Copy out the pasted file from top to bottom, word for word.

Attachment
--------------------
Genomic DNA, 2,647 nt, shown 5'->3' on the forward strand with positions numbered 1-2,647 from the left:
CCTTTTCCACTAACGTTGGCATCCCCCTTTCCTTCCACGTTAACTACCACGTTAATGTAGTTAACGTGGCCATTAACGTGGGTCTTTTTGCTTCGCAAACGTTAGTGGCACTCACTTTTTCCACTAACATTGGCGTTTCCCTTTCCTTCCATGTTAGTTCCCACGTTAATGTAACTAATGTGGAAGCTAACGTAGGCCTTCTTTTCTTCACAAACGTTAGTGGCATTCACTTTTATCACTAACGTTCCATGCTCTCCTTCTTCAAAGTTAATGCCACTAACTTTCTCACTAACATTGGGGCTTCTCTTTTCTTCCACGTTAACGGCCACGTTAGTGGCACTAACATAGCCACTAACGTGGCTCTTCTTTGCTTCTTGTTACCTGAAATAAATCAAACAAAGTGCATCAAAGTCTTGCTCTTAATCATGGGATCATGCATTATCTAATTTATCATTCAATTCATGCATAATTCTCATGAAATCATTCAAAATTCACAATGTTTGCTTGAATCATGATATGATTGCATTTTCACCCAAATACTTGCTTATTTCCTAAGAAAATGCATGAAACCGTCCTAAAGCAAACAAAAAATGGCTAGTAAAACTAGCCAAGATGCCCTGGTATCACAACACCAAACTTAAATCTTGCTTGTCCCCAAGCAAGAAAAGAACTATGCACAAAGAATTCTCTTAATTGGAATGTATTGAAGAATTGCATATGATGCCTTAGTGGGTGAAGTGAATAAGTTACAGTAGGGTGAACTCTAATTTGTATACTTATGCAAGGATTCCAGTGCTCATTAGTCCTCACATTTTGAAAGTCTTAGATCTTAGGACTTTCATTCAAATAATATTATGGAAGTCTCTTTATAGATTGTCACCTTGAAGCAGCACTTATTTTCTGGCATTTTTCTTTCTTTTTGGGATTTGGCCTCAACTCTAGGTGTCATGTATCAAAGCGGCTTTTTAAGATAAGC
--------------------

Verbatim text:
Genomic DNA, 2,647 nt, shown 5'->3' on the forward strand with positions numbered 1-2,647 from the left:
CCTTTTCCACTAACGTTGGCATCCCCCTTTCCTTCCACGTTAACTACCACGTTAATGTAGTTAACGTGGCCATTAACGTGGGTCTTTTTGCTTCGCAAACGTTAGTGGCACTCACTTTTTCCACTAACATTGGCGTTTCCCTTTCCTTCCATGTTAGTTCCCACGTTAATGTAACTAATGTGGAAGCTAACGTAGGCCTTCTTTTCTTCACAAACGTTAGTGGCATTCACTTTTATCACTAACGTTCCATGCTCTCCTTCTTCAAAGTTAATGCCACTAACTTTCTCACTAACATTGGGGCTTCTCTTTTCTTCCACGTTAACGGCCACGTTAGTGGCACTAACATAGCCACTAACGTGGCTCTTCTTTGCTTCTTGTTACCTGAAATAAATCAAACAAAGTGCATCAAAGTCTTGCTCTTAATCATGGGATCATGCATTATCTAATTTATCATTCAATTCATGCATAATTCTCATGAAATCATTCAAAATTCACAATGTTTGCTTGAATCATGATATGATTGCATTTTCACCCAAATACTTGCTTATTTCCTAAGAAAATGCATGAAACCGTCCTAAAGCAAACAAAAAATGGCTAGTAAAACTAGCCAAGATGCCCTGGTATCACAACACCAAACTTAAATCTTGCTTGTCCCCAAGCAAGAAAAGAACTATGCACAAAGAATTCTCTTAATTGGAATGTATTGAAGAATTGCATATGATGCCTTAGTGGGTGAAGTGAATAAGTTACAGTAGGGTGAACTCTAATTTGTATACTTATGCAAGGATTCCAGTGCTCATTAGTCCTCACATTTTGAAAGTCTTAGATCTTAGGACTTTCATTCAAATAATATTATGGAAGTCTCTTTATAGATTGTCACCTTGAAGCAGCACTTATTTTCTGGCATTTTTCTTTCTTTTTGGGATTTGGCCTCAACTCTAGGTGTCATGTATCAAAGCGGCTTTTTAAGATAAGC